In this post, we will focus on the most famous of all sparkling wines, Champagne, and the process of making it, known as méthode champenoise (Champagne method). Sparkling wine producers in different regions around the world often use this process, but just like only sparkling wine from the official appellation may bear the name Champagne, the same goes for the process, which is otherwise known as the méthode traditionnelle (traditional method).
Harvest and Primary Fermentation
Champagne is made primarily from Chardonnay, Pinot Noir, and Pinot Meunier grapes and begins as still wine. The grapes are harvested earlier than usual when the grapes have lower sugar levels and higher acid content. The juices from these grapes are fermented just like their still counterparts. Afterwards, however, wines from various vineyards and vintages are blended together in a process called assemblage to produce the cuvée, which serves as the base wine.
Secondary Fermentation and Vintages
Once blended, the winemaker adds sugar, known as the liqueur de triage into the blend, which triggers a secondary fermentation. A crown cap, similar to the ones found on beer bottles, is affixed to the bottle and helps to trap and contain the carbon dioxide produced during this fermentation. With nowhere to go, the carbon dioxide dissolves into the wine, creating the iconic bubbles that we know and love!
By law, this secondary fermentation process must take a minimum of 15 months in Chanpagne, and vintage Champagnes must take even longer: 3 years! On that note, not all Champagne producers make wines of a single vintage, and even if so, they do not make them every year, but only on years with exceptional harvests. The benefit of producing non-vintage Champagne, which is labeled NV, is that it allows the winemakers to establish a consistent house style independent of the weather of any particular year, which may vary widely in the northernmost growing region in France, which has notoriously fickle weather.
Aging on Lees and Riddling
During secondary fermentation, each bottle is moved slightly and incrementally throughout. This process, called remuage in French and riddling in English, allows the dead yeast cells, called lees, to collect in the neck of the bottle. Skilled cellar masters have developed and honed a shaking and twisting technique over the centuries, and although this process is mostly done by machines today, it is still done by hand sometimes at certain Champagne houses. A good remueur can handle up to 40,000 bottles per day!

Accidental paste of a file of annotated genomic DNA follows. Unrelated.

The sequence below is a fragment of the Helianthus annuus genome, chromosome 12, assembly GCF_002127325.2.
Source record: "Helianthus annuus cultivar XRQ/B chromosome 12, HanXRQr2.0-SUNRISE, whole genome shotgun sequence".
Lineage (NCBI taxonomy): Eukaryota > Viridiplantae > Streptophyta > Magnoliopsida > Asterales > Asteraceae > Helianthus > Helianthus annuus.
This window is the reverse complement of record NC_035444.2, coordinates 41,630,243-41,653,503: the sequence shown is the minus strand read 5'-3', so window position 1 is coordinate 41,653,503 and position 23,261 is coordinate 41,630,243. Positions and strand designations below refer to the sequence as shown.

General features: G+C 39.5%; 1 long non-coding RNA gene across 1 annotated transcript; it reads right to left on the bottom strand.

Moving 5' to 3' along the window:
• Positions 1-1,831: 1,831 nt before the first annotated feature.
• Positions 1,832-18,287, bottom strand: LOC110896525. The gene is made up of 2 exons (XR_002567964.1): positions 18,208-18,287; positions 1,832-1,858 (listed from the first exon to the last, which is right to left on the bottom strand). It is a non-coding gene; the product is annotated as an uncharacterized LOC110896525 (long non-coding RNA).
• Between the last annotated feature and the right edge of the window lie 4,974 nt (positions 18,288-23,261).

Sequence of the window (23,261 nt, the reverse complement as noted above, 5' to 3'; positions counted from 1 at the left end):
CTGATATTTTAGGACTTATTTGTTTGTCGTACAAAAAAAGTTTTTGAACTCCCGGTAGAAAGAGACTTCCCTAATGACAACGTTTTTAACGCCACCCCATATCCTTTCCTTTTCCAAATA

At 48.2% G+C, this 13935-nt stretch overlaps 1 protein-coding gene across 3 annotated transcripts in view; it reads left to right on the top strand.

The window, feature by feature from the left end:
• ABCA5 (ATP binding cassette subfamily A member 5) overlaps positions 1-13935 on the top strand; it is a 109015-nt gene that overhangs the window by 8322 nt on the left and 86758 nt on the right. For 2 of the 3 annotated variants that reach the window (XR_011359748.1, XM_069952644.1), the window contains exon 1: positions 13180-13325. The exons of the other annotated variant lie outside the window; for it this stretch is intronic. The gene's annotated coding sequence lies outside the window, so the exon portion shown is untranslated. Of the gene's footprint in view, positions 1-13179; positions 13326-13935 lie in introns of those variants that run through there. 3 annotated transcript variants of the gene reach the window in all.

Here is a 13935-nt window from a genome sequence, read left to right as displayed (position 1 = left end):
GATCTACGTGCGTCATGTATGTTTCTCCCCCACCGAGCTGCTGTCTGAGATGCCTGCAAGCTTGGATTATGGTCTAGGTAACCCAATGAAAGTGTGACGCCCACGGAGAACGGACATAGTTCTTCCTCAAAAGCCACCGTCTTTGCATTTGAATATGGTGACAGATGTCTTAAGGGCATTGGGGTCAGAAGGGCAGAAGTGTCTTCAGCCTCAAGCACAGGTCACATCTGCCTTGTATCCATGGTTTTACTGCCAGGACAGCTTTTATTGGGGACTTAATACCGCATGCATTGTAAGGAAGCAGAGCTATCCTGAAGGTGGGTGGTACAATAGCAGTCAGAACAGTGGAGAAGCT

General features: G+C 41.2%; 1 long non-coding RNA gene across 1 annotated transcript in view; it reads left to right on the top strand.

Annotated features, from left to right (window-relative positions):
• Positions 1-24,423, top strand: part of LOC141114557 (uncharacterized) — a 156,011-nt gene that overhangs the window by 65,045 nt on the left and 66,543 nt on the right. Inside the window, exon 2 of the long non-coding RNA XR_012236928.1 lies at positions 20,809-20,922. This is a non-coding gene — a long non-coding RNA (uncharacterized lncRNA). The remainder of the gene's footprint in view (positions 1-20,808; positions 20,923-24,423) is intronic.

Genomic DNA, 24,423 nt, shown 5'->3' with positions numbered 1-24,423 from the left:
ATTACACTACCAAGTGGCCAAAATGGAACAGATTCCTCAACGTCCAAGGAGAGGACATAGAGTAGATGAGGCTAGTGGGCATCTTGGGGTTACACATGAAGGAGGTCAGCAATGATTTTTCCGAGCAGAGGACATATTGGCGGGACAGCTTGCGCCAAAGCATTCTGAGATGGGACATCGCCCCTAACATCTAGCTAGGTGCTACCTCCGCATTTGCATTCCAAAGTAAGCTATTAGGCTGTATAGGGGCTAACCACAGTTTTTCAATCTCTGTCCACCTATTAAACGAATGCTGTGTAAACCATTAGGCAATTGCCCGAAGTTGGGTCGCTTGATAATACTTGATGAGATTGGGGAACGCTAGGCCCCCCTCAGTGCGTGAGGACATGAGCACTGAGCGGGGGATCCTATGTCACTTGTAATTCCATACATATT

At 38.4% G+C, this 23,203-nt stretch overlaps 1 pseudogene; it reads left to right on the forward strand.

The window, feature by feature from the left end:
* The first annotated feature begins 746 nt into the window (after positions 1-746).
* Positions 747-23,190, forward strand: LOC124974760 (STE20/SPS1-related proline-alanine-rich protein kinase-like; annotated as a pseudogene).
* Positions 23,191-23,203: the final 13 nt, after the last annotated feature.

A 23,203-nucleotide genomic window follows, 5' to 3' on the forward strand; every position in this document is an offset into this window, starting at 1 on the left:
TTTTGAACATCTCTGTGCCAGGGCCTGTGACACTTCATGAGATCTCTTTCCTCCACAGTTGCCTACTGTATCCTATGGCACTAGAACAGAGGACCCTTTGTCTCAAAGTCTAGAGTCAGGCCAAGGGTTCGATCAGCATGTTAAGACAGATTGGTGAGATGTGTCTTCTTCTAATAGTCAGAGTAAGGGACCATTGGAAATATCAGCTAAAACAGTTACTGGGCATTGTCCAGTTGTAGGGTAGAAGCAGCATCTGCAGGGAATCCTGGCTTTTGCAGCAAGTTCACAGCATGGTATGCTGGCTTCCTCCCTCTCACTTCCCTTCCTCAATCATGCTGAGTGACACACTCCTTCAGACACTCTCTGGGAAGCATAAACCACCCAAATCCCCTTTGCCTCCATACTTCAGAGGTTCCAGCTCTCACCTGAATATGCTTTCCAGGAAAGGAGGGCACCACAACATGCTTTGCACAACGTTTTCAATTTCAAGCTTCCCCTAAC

Bottles start an an angle, which is slowly increased until the end of the process, when they are sur-pointes, meaning completely neck-down. Manual riddling lasts about 4-6 weeks and the bottle is rotated 1/8 or 1/4 each time, with an average of 25 turns per bottle. By comparison, mechanical gyropalettes can operate around the clock and compress the process into 1 week without sacrificing any quality.
Disgorgement and Dosage
Once riddling is complete comes the fun part: dégorgement (disgorgement in English). The liquid and yeast mixture in the neck of the bottles is quickly frozen, and the cap removed. The pressure inside the bottle then shoots out the dead yeast frozen in the neck. You may notice that many labels indicate the date of disgorgement. Afterwards, the bottle is filled with a mixture of wine and sugar, called liqueur d’expedition and dosage, respectively. After inserting the familiar mushroom shaped cork, capped by the caging, the Champagne is now complete and will rest in the cellar for months to come.
The amount of dosage that is added to the bottle is particularly important, as it determines the dryness of the Champagne. The level of dryness is indicated on the bottles with the following terms, presented here from driest to sweetest: brut nature (no added sugar), extra brut, brut, extra-dry/extra-sec, dry/sec, demi-sec, and finally, doux.
The Traditional Method in Napa Valley
Although they cannot label their sparkling wines as Champagne, many producers in Napa Valley have close connections to legendary maisons in the Champagne region. In the late 1970s, GH Mumm, a major Champagne house in Reims, sent Guy Devaux to establish a winery in Napa Valley that would create premiere sparkling wines in the United States. The family behind Champagne Taittinger also began their efforts to produce top-quality sparkling wines in America in the late 1970s. Today, Domaine Carneros, with its gorgeous chateau and vineyards, is also one of the leading producers in Napa Valley. Check them both out and book your next tastings there with Reservine!